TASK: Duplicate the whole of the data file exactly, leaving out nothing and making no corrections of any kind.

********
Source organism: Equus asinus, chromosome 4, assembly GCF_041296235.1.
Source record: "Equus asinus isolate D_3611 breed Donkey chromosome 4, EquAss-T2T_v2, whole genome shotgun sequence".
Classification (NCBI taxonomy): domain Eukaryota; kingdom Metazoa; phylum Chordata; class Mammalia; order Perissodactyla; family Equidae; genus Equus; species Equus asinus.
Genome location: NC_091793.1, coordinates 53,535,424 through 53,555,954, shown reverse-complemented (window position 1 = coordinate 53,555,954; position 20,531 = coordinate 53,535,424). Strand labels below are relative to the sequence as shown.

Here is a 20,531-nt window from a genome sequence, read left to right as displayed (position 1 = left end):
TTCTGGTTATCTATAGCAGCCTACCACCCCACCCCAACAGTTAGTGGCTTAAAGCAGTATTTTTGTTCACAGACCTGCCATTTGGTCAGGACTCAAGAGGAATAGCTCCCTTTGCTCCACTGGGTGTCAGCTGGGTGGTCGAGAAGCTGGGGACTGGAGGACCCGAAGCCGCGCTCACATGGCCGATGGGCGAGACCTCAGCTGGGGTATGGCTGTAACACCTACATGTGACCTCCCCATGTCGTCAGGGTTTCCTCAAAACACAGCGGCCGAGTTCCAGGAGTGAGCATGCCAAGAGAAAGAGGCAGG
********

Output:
Source organism: Equus asinus, chromosome 4, assembly GCF_041296235.1.
Source record: "Equus asinus isolate D_3611 breed Donkey chromosome 4, EquAss-T2T_v2, whole genome shotgun sequence".
Classification (NCBI taxonomy): domain Eukaryota; kingdom Metazoa; phylum Chordata; class Mammalia; order Perissodactyla; family Equidae; genus Equus; species Equus asinus.
Genome location: NC_091793.1, coordinates 53,535,424 through 53,555,954, shown reverse-complemented (window position 1 = coordinate 53,555,954; position 20,531 = coordinate 53,535,424). Strand labels below are relative to the sequence as shown.

Here is a 20,531-nt window from a genome sequence, read left to right as displayed (position 1 = left end):
TTCTGGTTATCTATAGCAGCCTACCACCCCACCCCAACAGTTAGTGGCTTAAAGCAGTATTTTTGTTCACAGACCTGCCATTTGGTCAGGACTCAAGAGGAATAGCTCCCTTTGCTCCACTGGGTGTCAGCTGGGTGGTCGAGAAGCTGGGGACTGGAGGACCCGAAGCCGCGCTCACATGGCCGATGGGCGAGACCTCAGCTGGGGTATGGCTGTAACACCTACATGTGACCTCCCCATGTCGTCAGGGTTTCCTCAAAACACAGCGGCCGAGTTCCAGGAGTGAGCATGCCAAGAGAAAGAGGCAGG